In Paris on the last day of our visit, I stood, transfixed, in a small, dark room, six or seven galleries into the museum, in front of softly lit display cases. In my notebook I could only think of verbs – hack, pierce, smash, crush, rend, blast, gut, slice. In this dim light, the gleaming evidence all around me suggested that we are a species that willingly plunges into blood.
I have never seen so many daggers and knives, bayonets and dirks, swords and lances and spears — a dagger with a carved wolf’s head in ivory as its handle; suits of armor for men and horses, made of leather and gold, textiles and iron, beautiful as cut jewels; more shapes and sizes of cannons and artillery pieces that I could have imagined; swords for thrusting, swords heavy enough that to weild them required two hands and a strong back; rifles with barrels 15 feet long; re-curved, compound and long bows, cross bows with bolts as long as my forearm; pistols bent like exercises in geometry, pistols with three barrels, on and on, objects lethal and ornate, utilitarian and beautiful. Weapons from pre-history, from China and Japan, from Africa and the Pacific Islands, from the New World, from Vikings, Crusaders, Samurais, Grenadiers, Cossacks, Dragoons, Saracens, and Knights, Native Americans and Conquistadors. There were tanks too, a Renault FT and a British Sten, a ball turret from a B-17 and a V-1 rocket suspended above our heads. We drifted through room after room of uniforms and helmets and enough armor to outfit a Company, and portraits of French Generals, stylish Calvary Officers, thoughtful looking 7 foot high renditions of Napoleon’s Marshalls, and in one large case at the end of a hall the Emperor’s Horse, white, stuffed and looking a bit threadbare. After a while I just staggered on, overwhelmed.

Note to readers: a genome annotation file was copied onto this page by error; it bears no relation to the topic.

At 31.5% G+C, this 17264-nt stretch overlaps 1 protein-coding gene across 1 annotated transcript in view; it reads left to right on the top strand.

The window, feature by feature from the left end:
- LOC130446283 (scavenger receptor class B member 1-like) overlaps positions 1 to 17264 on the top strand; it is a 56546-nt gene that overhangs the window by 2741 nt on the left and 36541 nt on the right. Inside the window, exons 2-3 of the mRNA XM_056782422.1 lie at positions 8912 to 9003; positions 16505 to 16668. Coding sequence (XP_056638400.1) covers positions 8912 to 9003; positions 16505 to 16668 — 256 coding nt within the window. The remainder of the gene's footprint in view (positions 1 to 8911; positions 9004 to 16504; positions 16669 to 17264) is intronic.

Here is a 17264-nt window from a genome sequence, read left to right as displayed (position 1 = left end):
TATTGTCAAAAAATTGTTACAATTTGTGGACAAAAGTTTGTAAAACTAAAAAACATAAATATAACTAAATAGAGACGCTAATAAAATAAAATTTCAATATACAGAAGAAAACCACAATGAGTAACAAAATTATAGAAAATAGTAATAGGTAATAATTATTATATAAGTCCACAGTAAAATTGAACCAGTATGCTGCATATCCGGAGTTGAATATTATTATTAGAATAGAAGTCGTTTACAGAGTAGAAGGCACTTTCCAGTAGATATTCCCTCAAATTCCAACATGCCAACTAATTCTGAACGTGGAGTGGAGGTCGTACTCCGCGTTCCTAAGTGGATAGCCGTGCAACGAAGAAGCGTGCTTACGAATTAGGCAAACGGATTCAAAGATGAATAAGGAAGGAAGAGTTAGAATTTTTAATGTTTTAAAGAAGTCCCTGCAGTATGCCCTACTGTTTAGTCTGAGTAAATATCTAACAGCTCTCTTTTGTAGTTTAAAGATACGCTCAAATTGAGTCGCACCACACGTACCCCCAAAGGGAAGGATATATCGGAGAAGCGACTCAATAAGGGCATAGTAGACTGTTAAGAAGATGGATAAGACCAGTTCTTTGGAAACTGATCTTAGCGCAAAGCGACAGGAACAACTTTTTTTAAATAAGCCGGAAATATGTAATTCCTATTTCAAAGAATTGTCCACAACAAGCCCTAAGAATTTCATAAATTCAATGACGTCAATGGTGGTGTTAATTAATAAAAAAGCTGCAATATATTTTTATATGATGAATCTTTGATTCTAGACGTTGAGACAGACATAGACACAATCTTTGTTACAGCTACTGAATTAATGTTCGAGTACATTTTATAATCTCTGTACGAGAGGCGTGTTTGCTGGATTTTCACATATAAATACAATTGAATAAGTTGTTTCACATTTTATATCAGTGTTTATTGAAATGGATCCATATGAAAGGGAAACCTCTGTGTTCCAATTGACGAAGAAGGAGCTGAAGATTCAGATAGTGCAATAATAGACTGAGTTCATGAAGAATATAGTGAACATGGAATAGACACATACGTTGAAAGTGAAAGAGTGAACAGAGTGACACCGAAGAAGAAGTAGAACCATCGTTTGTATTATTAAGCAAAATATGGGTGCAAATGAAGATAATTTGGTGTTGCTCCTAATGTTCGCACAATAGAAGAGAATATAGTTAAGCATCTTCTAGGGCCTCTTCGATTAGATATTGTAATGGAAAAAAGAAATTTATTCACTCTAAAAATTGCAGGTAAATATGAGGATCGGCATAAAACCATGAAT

In the attic, under glass, we found vast landscape models of French forts and towns. They stretched out on tables over 40 and 50 feet square. Lovingly constructed by artisans in the 17th and 18th centuries, they gave a three dimensional, aerial view of strategic points in the La France.
The Musee d’Armee is located in the Hotel des Invalides, Louis XIV’s grand home for the wounded and old soldiers who had served him in his European wars. Its four wings look into a large, cobblestoned center square. We walked out of one wing and into a flurry of activity. Members of the French Armed Forces were arraying themselves in formation for a ceremony. The French Foreign Legion, the Troupes de marine, the Chasseuers Alpins in their white snow outfits and tarte, their wide beret. All of them carried Famas assault rifles. Thirty French Fireman, axes on their shoulders and clad in red helmets, stood at attention on the far end. At least 20 war dogs, big German Shepherds and Belgian Malinois, and their handlers stood in a double line. One of their own, sitting next to its handler across the square was to receive a decoration. The Brass arranged themselves in lines next to two rows of seats occupied by mothers, wives and children, some in mourning colors.
I asked an older Frenchman to help me understand what I was
watching. He looked so sorrowful. He said that medals and decorations for valor, that was the word he used, “valeur,” were to be awarded to some members of battalions returning from Afghanistan. He gestured toward the row of seated women and shook his head.